About Endlessness

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In one of the first scenes in About Endlessness, a waiter brings a diner a bottle of wine, opens it, sniffs the cork to check the wine is OK, then walks over to the right hand side of the diner to fill his glass. Holding the bottle near the bottom, the way a practised waiter does, he pours the wine precisely into the glass, then keeps pouring, pouring, pouring, until the wine overflows and starts pooling over the table. The diner, who’s been stuck behind his newspaper, suddenly notices.

If you’re not familiar with the work of Swedish director Roy Andersson, this is a typical entry into his world. About Endlessness doesn’t mark much of a departure from his last films, A Pigeon Sat on a Branch Reflecting on Existence and You, the Living. If anything Andersson has doubled down and pared his minimalist style back even further. Like the earlier films, what we get is a series of vignettes, shot with a locked camera, featuring characters who barely move, barely speak, all situated on sets that are drained of colour, lit incredibly flatly, as if every touch of gloss has been removed.

Other scenes: a woman breaks the heel of her shoe in a railway station, picks it from the floor and moves on. A man who doesn’t trust banks hides some money under his mattress. Another man says hello to someone he recognises and is rebuffed. And then, in among these scenes from the humdrum everyday – Hitler in his bunker, a man in a market slapping a woman, a crying man cradling a young woman he has clearly stabbed to death.

Three girls, a propos nothing at all, start dancing outside a bar. A young couple discuss eternity in terms of the mutability of energy.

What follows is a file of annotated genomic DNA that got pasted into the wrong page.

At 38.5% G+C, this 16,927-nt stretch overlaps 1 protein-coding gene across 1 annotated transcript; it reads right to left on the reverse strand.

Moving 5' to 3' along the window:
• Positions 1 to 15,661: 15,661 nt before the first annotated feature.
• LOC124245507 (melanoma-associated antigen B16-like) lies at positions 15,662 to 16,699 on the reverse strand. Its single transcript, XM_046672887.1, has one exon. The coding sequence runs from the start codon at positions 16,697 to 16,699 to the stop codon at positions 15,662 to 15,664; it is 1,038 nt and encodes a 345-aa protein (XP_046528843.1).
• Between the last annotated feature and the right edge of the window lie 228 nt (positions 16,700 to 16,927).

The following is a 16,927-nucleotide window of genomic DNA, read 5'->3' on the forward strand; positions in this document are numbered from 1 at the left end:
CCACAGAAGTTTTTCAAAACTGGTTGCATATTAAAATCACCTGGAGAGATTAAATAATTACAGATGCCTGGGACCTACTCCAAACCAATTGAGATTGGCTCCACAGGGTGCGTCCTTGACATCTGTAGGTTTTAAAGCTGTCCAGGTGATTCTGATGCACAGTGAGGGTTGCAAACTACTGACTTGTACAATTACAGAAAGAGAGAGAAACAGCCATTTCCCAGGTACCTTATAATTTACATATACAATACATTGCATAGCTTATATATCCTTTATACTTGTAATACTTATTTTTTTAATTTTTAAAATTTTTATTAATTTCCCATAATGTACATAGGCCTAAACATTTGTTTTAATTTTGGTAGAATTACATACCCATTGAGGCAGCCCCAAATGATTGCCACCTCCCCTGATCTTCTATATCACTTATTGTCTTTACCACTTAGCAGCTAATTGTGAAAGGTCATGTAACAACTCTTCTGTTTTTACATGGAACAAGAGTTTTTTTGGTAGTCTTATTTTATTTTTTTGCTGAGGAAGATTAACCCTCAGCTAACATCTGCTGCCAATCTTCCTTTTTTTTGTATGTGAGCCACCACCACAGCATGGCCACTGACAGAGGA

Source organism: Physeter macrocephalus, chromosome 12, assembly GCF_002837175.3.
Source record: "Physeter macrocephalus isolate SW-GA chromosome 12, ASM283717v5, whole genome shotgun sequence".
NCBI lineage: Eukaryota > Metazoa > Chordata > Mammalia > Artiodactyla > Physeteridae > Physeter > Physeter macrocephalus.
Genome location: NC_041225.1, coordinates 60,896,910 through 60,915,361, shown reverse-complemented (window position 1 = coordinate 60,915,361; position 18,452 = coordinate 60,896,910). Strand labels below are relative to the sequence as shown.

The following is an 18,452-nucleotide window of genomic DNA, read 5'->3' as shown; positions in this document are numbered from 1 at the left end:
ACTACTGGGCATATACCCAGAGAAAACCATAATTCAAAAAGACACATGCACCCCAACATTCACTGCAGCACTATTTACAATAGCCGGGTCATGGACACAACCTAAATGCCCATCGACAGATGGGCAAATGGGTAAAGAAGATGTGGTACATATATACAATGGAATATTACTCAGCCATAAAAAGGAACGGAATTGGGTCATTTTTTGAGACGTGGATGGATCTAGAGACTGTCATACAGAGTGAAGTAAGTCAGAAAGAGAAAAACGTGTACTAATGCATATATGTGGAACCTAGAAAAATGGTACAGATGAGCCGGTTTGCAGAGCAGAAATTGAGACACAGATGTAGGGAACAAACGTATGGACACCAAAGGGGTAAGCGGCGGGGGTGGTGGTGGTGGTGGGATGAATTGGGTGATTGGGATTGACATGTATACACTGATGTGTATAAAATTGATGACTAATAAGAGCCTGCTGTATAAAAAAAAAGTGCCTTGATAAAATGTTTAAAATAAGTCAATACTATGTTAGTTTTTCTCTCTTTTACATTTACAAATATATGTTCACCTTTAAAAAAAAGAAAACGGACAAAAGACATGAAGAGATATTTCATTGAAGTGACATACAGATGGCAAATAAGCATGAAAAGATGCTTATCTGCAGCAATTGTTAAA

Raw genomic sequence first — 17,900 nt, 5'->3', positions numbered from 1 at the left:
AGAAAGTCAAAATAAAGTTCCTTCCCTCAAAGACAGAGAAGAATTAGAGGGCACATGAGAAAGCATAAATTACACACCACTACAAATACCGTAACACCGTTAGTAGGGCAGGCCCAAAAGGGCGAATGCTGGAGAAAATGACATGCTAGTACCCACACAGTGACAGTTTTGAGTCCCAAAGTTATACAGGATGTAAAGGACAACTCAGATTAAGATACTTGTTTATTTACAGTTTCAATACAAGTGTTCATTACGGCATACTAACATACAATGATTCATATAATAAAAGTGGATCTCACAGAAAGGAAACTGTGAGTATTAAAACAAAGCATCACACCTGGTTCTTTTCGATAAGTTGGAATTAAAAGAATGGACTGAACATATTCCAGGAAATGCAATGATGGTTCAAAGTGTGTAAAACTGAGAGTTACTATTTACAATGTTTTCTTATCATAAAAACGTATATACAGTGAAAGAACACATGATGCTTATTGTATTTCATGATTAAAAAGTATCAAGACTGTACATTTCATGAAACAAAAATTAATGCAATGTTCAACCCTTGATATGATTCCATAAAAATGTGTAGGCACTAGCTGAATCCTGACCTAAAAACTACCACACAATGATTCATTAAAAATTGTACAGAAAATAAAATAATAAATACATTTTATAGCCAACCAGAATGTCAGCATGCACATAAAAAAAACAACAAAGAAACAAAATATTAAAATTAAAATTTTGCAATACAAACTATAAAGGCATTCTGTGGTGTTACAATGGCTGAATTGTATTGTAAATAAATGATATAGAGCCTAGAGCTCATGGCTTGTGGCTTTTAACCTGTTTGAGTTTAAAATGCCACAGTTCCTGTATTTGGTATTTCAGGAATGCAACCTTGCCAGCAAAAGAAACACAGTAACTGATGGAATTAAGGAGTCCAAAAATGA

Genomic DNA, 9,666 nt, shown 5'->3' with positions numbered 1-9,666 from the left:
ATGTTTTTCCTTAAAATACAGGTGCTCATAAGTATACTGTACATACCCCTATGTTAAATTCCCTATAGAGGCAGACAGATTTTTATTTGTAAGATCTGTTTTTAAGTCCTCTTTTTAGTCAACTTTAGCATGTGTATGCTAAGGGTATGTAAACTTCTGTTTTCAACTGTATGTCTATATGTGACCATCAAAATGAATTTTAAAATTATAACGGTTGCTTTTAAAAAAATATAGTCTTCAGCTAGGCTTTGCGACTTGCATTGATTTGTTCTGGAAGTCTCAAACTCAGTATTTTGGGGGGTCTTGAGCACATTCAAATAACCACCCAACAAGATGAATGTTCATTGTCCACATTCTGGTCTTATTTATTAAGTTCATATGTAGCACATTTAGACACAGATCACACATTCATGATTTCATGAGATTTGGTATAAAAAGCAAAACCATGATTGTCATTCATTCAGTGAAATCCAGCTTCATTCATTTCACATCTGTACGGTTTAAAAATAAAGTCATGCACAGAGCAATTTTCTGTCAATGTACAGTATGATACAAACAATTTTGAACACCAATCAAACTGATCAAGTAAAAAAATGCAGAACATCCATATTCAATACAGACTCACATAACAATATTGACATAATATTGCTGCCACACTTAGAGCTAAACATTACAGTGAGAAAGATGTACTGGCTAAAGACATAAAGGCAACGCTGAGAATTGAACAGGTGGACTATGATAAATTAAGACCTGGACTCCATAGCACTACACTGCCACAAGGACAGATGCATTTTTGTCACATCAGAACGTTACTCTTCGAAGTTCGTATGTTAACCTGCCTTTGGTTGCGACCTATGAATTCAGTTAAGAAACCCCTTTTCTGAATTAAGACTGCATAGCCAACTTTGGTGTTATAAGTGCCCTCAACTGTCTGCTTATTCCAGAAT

The everyday sits next to the tragic, next to the disastrous, next to the comic, and even, in the case of the dancing young women, the joyous. Snapshot moments, which is how Andersson shows them, but not decisive moments – those have happened off camera and earlier.

If you’re looking for a story, you’ve come to the wrong place, though there is one character Andersson returns to again and again – the priest who has lost his faith and who has nightmares about being crucified like Jesus Christ.

The priest dreams of crucifixion
The priest’s dream of crucifixion

Existential is how Andersson’s films are often described, but there’s also a strong note of nihilism, though he himself has described About Endlessness as being in some ways an attempt at a 1001 Nights of separate stories. His Scheherezade, though, is experienced only in voiceover, a monotone female introducing each vignette with the same formula – “I saw a man who…” or “I saw a woman who…”.

“My agenda is having the audience, just like the king in the story, wishing the film would never end,” Andersson said in an interview. Whether you will never want the film to end or are wondering whether it’s ever going to end  probably depends on your appreciation of Andersson’s deadpan style. What makes About Endlessness a slightly tougher sell than his previous films is that there’s far less humour on display this time round.

Mark Chagall’s painting Over the Town pops up twice, first in the opening scene, where we see Chagall’s sublime couple floating up in the clouds. They return later in another aerial shot, this time hovering over the city of Cologne bombed to bits at the end of the Second World War.

As a viewer it might be best to think of yourself as one of those two floating people – high up, blithely disconnected from the details that would turn the abstract into the concrete and as a consequence piecing together stories from the fragments being offered by Andersson. I wish you the very best in your endeavours.

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© Steve Morrissey 2021

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